Evening primrose is a plant that's native to Europe and North America. It has a long history of medicinal uses. Native Americans, for example, used its leaves, roots, and seedpods in preparations for hemorrhoids, bruises, wounds, and skin problems.
Evening primrose oil contains an omega-6 essential fatty acid that is necessary for good health. However, there is limited evidence that taking evening primrose oil supplements will provide any health benefits.
Could supplements really boost your heart health? They might.
Research shows that some supplements -- in addition to lifestyle changes and medical treatment if you need it -- may help lower cholesterol, improve blood pressure, and reduce other risk factors for heart disease. It's unclear if supplements actually help prevent heart disease.
Eczema or atopic dermatitis and other skin conditions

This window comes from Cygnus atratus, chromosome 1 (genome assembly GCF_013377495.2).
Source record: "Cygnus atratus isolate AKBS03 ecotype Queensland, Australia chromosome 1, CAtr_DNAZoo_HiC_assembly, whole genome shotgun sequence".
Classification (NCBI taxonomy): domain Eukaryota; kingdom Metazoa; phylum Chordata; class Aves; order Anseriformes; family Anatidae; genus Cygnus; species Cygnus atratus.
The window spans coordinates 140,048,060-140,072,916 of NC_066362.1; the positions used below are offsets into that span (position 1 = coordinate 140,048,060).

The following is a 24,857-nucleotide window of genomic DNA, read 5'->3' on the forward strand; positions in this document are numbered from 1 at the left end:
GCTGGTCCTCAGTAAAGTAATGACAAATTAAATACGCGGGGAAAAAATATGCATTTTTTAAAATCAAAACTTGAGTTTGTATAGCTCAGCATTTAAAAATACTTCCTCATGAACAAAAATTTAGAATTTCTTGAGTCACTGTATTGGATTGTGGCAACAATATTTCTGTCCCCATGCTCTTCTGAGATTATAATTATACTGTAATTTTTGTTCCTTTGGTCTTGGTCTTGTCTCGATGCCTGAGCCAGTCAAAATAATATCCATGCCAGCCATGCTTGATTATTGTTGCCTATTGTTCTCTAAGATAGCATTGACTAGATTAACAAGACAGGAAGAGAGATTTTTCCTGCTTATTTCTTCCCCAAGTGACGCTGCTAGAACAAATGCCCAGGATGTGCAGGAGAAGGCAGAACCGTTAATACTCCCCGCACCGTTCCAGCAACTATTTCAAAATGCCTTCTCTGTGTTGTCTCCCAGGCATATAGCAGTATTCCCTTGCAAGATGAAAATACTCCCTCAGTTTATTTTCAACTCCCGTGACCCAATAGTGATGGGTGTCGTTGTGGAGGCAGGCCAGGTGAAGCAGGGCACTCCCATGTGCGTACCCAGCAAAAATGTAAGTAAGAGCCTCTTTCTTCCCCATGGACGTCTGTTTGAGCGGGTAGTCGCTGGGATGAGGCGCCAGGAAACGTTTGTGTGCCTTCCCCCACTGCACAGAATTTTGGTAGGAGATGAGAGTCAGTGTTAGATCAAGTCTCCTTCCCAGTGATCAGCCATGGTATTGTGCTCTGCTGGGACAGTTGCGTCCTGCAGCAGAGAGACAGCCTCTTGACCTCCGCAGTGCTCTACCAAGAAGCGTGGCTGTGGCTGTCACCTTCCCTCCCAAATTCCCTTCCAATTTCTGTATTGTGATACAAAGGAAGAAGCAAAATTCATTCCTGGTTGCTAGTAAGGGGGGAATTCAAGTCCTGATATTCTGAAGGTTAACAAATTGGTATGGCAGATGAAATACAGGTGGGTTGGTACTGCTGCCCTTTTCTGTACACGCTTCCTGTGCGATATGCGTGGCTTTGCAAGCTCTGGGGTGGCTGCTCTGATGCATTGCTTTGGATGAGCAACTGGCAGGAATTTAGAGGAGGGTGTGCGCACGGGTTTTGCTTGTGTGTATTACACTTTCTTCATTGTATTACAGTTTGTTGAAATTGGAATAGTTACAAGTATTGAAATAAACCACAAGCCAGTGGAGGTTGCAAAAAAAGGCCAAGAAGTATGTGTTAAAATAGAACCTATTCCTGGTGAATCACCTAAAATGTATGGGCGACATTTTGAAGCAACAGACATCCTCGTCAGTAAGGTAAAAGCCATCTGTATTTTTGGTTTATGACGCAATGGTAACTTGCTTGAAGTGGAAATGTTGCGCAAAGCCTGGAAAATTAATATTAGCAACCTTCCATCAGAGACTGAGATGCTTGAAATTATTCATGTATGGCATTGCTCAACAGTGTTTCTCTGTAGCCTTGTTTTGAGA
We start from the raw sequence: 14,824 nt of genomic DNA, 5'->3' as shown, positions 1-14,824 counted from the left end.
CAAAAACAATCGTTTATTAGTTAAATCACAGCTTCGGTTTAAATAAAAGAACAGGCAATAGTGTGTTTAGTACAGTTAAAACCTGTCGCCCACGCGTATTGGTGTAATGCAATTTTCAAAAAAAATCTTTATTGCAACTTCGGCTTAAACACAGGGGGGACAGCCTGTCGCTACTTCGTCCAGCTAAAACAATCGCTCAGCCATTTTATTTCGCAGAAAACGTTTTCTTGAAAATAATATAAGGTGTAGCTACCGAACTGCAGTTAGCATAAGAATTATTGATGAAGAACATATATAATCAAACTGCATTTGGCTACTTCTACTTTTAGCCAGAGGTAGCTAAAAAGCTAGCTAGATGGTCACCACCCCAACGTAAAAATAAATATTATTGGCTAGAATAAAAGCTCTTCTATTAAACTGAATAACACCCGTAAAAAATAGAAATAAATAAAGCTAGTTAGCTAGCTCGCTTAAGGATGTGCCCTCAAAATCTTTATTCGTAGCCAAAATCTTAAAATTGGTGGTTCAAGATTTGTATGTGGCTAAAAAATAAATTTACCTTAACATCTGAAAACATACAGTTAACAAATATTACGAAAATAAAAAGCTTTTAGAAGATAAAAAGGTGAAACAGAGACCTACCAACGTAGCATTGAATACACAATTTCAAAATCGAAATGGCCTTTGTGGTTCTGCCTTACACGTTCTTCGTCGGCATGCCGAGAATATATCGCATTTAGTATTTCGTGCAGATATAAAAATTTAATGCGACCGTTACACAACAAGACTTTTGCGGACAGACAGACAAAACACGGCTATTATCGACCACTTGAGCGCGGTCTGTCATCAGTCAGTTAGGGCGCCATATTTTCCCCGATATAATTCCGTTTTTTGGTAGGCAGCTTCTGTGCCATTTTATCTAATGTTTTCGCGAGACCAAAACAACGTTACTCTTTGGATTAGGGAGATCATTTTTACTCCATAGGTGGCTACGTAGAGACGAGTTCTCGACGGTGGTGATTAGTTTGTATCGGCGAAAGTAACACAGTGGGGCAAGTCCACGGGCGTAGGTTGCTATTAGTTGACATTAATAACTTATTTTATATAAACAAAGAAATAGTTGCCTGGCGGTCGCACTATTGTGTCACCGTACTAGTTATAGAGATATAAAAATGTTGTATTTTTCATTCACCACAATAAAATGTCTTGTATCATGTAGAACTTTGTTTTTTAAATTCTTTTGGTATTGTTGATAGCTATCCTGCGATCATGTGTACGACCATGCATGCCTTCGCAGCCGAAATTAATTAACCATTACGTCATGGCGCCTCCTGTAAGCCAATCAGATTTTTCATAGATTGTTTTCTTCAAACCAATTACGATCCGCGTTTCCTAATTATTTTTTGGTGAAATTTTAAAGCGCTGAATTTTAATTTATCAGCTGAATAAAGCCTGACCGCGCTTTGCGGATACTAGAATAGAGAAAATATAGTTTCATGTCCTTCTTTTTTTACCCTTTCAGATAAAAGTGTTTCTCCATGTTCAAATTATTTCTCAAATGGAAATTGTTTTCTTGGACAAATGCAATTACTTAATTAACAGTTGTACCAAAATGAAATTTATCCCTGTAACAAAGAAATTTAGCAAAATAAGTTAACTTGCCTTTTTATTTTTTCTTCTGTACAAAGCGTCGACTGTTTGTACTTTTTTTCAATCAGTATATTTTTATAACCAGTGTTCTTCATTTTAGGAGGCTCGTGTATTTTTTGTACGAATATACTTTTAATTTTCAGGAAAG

Breast pain during menstruation
Reviews of the available scientific evidence have found no reason to recommend evening primrose oil to help the symptoms of premenstrual syndrome or breast pain.
There is some good research showing that evening primrose oil may be helpful in eczema or atopic dermatitis. And some studies suggest that supplements that contain gamma-linolenic acid (GLA), including evening primrose oil, may be of some benefit to people with rheumatoid arthritis. But more research is needed on the use of evening primrose oil for both of these conditions.
Evening primrose oil has also been used as a complementary treatment for some cancers. Again, there is not enough evidence to support such use.
Can you get evening primrose oil naturally from foods?
GLA, thought to be the active ingredient in evening primrose oil, can be found in small amounts in a variety of food sources. However, it is most concentrated in plant oils such as evening primrose oil and borage oil.
What are the risks of taking evening primrose oil?
Most people will tolerate evening primrose oil without complications. But keep in mind that there have been reports of side effects such as:
Evening primrose oil may raise the risk of bleeding among people who take anticoagulant and antiplatelet medications. It may also raise the risk of seizures as well as serious nausea and vomiting for people taking a class of drugs known as phenothiazines. These drugs are used to treat schizophrenia and other psychotic disorders.